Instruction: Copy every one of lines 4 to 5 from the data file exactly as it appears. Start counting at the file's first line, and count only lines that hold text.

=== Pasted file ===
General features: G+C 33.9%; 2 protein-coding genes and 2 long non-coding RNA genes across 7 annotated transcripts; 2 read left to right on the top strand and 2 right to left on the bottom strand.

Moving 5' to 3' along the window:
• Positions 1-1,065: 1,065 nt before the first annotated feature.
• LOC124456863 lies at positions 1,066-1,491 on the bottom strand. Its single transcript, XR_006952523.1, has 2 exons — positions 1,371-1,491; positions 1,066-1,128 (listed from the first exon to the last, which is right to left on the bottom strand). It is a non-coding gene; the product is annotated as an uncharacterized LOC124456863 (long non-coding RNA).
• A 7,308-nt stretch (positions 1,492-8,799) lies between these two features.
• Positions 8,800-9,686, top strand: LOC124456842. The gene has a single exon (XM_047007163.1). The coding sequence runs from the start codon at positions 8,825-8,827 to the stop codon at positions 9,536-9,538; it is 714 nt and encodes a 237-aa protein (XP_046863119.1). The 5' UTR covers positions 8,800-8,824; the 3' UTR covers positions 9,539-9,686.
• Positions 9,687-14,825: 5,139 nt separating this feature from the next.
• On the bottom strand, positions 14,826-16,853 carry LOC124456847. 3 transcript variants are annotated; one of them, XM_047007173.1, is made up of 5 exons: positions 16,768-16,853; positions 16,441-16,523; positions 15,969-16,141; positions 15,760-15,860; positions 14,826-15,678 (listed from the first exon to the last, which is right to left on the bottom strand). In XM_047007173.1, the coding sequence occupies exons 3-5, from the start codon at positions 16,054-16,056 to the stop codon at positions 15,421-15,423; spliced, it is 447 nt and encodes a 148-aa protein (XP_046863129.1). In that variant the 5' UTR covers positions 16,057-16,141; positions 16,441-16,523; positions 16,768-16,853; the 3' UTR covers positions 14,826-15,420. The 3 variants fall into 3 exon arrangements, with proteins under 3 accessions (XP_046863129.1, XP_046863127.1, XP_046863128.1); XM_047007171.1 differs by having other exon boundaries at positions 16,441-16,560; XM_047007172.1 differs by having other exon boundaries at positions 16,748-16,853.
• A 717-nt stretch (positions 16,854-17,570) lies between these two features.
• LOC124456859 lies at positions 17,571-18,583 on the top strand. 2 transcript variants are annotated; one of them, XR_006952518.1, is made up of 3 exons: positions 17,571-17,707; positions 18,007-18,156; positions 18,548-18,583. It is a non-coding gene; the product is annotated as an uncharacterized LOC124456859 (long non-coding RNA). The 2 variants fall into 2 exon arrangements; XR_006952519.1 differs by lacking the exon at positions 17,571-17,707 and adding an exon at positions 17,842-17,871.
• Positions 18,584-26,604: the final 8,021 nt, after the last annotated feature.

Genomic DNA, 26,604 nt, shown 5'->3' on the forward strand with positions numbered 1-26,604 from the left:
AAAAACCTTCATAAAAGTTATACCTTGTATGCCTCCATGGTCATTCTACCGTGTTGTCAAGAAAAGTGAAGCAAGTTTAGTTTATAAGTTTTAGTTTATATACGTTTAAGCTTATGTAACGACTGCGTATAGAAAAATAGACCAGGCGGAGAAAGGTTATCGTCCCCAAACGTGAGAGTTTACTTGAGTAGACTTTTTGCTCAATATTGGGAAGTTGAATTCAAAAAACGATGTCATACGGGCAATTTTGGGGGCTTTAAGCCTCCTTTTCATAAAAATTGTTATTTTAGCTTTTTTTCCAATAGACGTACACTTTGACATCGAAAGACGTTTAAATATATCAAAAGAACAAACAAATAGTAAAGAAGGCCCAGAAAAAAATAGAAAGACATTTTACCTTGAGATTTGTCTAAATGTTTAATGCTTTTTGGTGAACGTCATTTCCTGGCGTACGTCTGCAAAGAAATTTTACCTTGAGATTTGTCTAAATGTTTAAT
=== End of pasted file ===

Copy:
• LOC124456863 lies at positions 1,066-1,491 on the bottom strand. Its single transcript, XR_006952523.1, has 2 exons — positions 1,371-1,491; positions 1,066-1,128 (listed from the first exon to the last, which is right to left on the bottom strand). It is a non-coding gene; the product is annotated as an uncharacterized LOC124456863 (long non-coding RNA).
• A 7,308-nt stretch (positions 1,492-8,799) lies between these two features.